H. P. Lovecraft's Cthuhlu universe has been the subject of a lot of games down the years, and Fantasy Flight's Arkham Horror a series of board games is commonly considered to be one of the most effective interpretations. Sadly my experience with that lineage is somewhat non-existent, so when I picked up their spin-off game Elder Signs on iOS it was on the basis of the strength of my affection for the mythology and board games in general.
Having first read about Elder Signs on Tom Chick's Quarter to Three game diary and found myself intrigued I've put about 7 to 8 hours into the game. I've played a couple of fantasy flight games before and they live up to a well-deserved reputation for Thematically strong but sometimes mechanically light games (so called Ameritrash games).
In Elder signs you control a team of paranormal in investigators wondering through the demon infested halls of the Miskatonic University Museum in prohibition era America. Trying to find the ancient symbols that will allow you to seal away a Elder god threatening to break into our reality.
In my experience the success or failure of the translations of board games to iOS tends to depend on how good a job the App does of teaching the game. Unlike video games the mechanics in a board game are always close to the surface, so it is always important for a player to be able to be able to get to grips with them so they can begin to feel their way around the confines of the system.
In some ways I feel FF should be good at this by now boardgames are a social medium, so when a developer fails at this its often painfully obvious. There is nothing worse than a half dozen people sitting around a table, staring at a board with blank looks on their faces and not feeling like anyone knows what to do.
In most gaming groups having at least one person around who can teach the other players is considered pretty essential. What companies have struggled for years with is how to work with a group where no one can fill this role. Its become increasingly popular to offer video tutorials on a games website to help walk people through their first game, which is exactly the system that Fantasy Flight use here.
The problem is that this is a video game not a board game, and video game players are used to being allowed to learn through tutorials. For all the problems a bad implementation can cause, tutorials in video games are a far more effective and direct form of communication than a video walk through typical is. Without a way to test the rules of the game world first time players of Elder Signs can easily mistake its obtuseness for cruelty. FF needs to understand that it has this option of being able to directly tutor someone and use it better in future releases.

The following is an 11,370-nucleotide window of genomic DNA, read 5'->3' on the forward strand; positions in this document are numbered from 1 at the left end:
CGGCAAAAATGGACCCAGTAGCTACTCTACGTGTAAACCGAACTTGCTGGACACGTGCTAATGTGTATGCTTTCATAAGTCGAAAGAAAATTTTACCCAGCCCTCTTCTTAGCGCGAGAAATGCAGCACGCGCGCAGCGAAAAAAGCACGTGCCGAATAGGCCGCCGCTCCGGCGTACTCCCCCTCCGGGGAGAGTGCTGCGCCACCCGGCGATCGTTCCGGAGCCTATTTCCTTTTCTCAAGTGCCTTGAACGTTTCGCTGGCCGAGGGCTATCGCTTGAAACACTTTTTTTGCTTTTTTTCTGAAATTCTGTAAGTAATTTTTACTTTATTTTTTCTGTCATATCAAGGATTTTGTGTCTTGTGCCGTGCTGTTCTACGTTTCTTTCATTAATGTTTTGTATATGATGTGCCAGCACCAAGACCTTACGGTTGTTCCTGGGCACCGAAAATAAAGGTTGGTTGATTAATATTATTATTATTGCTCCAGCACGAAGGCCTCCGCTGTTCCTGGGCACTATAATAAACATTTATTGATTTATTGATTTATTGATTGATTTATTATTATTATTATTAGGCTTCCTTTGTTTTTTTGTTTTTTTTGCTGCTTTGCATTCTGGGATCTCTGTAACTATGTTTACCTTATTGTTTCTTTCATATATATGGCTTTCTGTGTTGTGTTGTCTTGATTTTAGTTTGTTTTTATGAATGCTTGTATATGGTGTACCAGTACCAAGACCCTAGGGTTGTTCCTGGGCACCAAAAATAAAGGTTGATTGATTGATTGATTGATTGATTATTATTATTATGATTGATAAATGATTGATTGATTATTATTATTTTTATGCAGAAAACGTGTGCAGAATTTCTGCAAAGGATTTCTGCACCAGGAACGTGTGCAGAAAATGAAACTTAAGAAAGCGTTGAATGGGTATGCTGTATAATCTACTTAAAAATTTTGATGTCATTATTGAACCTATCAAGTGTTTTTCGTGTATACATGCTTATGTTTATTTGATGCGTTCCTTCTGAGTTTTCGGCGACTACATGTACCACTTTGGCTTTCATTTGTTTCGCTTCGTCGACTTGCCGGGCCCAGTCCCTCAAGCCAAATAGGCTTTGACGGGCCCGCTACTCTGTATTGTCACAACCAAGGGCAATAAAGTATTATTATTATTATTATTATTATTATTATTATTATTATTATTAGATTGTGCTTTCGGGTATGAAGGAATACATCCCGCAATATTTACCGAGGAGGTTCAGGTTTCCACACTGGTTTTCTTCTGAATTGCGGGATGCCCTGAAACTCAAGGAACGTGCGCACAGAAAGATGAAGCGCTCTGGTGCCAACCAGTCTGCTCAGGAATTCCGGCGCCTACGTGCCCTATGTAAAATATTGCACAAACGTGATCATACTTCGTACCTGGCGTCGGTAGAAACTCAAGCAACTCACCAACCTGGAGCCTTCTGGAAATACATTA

This general lack of transparency is most problematic when dealing with the Glyph systems,one the games main elements. Glyphs are used to control success or failure in any of the encounters your investigators have while searching the museum. They are based on a series of what are essentially 6 sided dice rolls.
When you hold a physical dice in your hand and turn it over you can intuitively get a feeling for your chances of achieving a result. Elder Signs problems occur because FF seem to be assuming that players have the same instant familiarity with a digital dice as they do when they handle a physical one. Where as the truth is this is something you simply do not get when you are just watching a row of random 'slots' show up on screen.
Now it is true that if you dig into the games help guide you can uncover this information, but on a iOS release a developer just can't make the assumption that every player will have the time or the inclination to sit down and read a manual. The information should be available in the game not in a separate help file.
In the end I have enjoyed my time with Elder Signs. Initially at least it does a great job of creating a strong resonance between the gameplay mechanics and the uncaring universe of Lovecraftian horror stories. However after you do get past it's obtuse luring curve it looses allot of this, and you find yourself winning far more often than perhaps feels appropriate for a mythology where grisly failure is the norm.